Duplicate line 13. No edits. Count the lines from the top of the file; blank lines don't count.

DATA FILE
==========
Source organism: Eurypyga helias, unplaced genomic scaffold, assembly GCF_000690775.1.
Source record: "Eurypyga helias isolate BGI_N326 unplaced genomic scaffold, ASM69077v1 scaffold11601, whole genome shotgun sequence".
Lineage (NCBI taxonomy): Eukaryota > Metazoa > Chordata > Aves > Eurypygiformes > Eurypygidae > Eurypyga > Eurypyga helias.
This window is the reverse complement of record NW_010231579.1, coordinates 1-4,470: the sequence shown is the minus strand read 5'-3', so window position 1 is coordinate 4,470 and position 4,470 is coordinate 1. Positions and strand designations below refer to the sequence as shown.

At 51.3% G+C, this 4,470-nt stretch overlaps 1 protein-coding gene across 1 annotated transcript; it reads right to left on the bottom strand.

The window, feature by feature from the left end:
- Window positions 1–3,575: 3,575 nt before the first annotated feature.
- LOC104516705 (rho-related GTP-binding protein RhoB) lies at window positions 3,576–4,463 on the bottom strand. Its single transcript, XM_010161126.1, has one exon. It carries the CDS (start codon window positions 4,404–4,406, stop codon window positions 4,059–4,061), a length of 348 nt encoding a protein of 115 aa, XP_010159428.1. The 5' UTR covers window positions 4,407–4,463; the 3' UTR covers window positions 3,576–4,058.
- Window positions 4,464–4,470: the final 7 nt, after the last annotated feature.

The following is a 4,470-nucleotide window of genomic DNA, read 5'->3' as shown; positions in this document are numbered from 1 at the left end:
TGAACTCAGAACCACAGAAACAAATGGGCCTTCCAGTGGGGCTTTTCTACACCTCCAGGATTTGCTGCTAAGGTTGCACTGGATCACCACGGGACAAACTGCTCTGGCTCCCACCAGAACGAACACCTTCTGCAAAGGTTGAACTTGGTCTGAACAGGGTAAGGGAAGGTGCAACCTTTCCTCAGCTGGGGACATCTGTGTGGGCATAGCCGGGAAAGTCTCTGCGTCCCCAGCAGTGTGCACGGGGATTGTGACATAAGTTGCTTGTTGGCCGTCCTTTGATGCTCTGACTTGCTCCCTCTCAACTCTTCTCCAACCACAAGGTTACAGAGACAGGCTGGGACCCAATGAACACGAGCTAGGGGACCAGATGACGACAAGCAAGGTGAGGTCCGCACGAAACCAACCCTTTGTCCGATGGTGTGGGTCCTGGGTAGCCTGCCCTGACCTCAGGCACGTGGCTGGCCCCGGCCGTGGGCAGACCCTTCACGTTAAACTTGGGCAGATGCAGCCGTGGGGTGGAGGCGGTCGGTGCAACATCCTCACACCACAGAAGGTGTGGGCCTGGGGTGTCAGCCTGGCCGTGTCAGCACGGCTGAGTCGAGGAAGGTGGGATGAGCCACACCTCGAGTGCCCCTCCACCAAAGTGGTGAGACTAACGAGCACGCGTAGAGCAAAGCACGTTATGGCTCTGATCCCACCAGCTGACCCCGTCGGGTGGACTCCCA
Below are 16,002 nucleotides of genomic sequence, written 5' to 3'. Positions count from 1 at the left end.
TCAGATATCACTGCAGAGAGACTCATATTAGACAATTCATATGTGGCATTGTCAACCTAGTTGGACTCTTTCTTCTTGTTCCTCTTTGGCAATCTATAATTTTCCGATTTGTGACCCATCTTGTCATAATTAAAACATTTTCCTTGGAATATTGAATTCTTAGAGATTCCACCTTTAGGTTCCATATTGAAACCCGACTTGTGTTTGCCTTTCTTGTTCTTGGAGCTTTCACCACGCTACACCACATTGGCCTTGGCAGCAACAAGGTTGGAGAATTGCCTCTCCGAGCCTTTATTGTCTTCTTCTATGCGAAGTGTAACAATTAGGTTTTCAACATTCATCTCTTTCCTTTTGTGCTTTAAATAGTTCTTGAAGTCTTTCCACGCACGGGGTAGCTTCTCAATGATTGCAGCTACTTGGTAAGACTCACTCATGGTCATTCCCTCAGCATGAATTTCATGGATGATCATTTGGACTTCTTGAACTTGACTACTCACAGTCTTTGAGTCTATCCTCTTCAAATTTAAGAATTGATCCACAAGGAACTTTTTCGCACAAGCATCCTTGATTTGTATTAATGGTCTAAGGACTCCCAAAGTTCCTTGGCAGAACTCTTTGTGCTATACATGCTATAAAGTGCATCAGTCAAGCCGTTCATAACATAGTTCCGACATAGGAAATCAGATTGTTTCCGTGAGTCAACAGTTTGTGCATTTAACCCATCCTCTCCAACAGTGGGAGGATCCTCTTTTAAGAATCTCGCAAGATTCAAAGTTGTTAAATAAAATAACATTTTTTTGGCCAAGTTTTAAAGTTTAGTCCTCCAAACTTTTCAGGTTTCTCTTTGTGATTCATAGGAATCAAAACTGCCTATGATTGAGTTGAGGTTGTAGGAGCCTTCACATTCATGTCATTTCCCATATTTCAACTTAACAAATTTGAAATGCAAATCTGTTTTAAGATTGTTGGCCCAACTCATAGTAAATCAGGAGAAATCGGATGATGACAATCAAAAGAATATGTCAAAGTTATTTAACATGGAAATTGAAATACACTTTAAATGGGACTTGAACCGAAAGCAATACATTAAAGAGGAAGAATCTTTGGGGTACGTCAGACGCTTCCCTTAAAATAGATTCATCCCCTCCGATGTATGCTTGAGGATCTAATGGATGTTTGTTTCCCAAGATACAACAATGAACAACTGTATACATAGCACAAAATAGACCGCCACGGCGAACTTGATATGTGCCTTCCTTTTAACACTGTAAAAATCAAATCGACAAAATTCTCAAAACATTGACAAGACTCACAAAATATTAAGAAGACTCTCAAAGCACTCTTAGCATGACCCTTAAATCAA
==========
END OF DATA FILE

TCAGATATCACTGCAGAGAGACTCATATTAGACAATTCATATGTGGCATTGTCAACCTAGTTGGACTCTTTCTTCTTGTTCCTCTTTGGCAATCTATAATTTTCCGATTTGTGACCCATCTTGTCATAATTAAAACATTTTCCTTGGAATATTGAATTCTTAGAGATTCCACCTTTAGGTTCCATATTGAAACCCGACTTGTGTTTGCCTTTCTTGTTCTTGGAGCTTTCACCACGCTACACCACATTGGCCTTGGCAGCAACAAGGTTGGAGAATTGCCTCTCCGAGCCTTTATTGTCTTCTTCTATGCGAAGTGTAACAATTAGGTTTTCAACATTCATCTCTTTCCTTTTGTGCTTTAAATAGTTCTTGAAGTCTTTCCACGCACGGGGTAGCTTCTCAATGATTGCAGCTACTTGGTAAGACTCACTCATGGTCATTCCCTCAGCATGAATTTCATGGATGATCATTTGGACTTCTTGAACTTGACTACTCACAGTCTTTGAGTCTATCCTCTTCAAATTTAAGAATTGATCCACAAGGAACTTTTTCGCACAAGCATCCTTGATTTGTATTAATGGTCTAAGGACTCCCAAAGTTCCTTGGCAGAACTCTTTGTGCTATACATGCTATAAAGTGCATCAGTCAAGCCGTTCATAACATAGTTCCGACATAGGAAATCAGATTGTTTCCGTGAGTCAACAGTTTGTGCATTTAACCCATCCTCTCCAACAGTGGGAGGATCCTCTTTTAAGAATCTCGCAAGATTCAAAGTTGTTAAATAAAATAACATTTTTTTGGCCAAGTTTTAAAGTTTAGTCCTCCAAACTTTTCAGGTTTCTCTTTGTGATTCATAGGAATCAAAACTGCCTATGATTGAGTTGAGGTTGTAGGAGCCTTCACATTCATGTCATTTCCCATATTTCAACTTAACAAATTTGAAATGCAAATCTGTTTTAAGATTGTTGGCCCAACTCATAGTAAATCAGGAGAAATCGGATGATGACAATCAAAAGAATATGTCAAAGTTATTTAACATGGAAATTGAAATACACTTTAAATGGGACTTGAACCGAAAGCAATACATTAAAGAGGAAGAATCTTTGGGGTACGTCAGACGCTTCCCTTAAAATAGATTCATCCCCTCCGATGTATGCTTGAGGATCTAATGGATGTTTGTTTCCCAAGATACAACAATGAACAACTGTATACATAGCACAAAATAGACCGCCACGGCGAACTTGATATGTGCCTTCCTTTTAACACTGTAAAAATCAAATCGACAAAATTCTCAAAACATTGACAAGACTCACAAAATATTAAGAAGACTCTCAAAGCACTCTTAGCATGACCCTTAAATCAA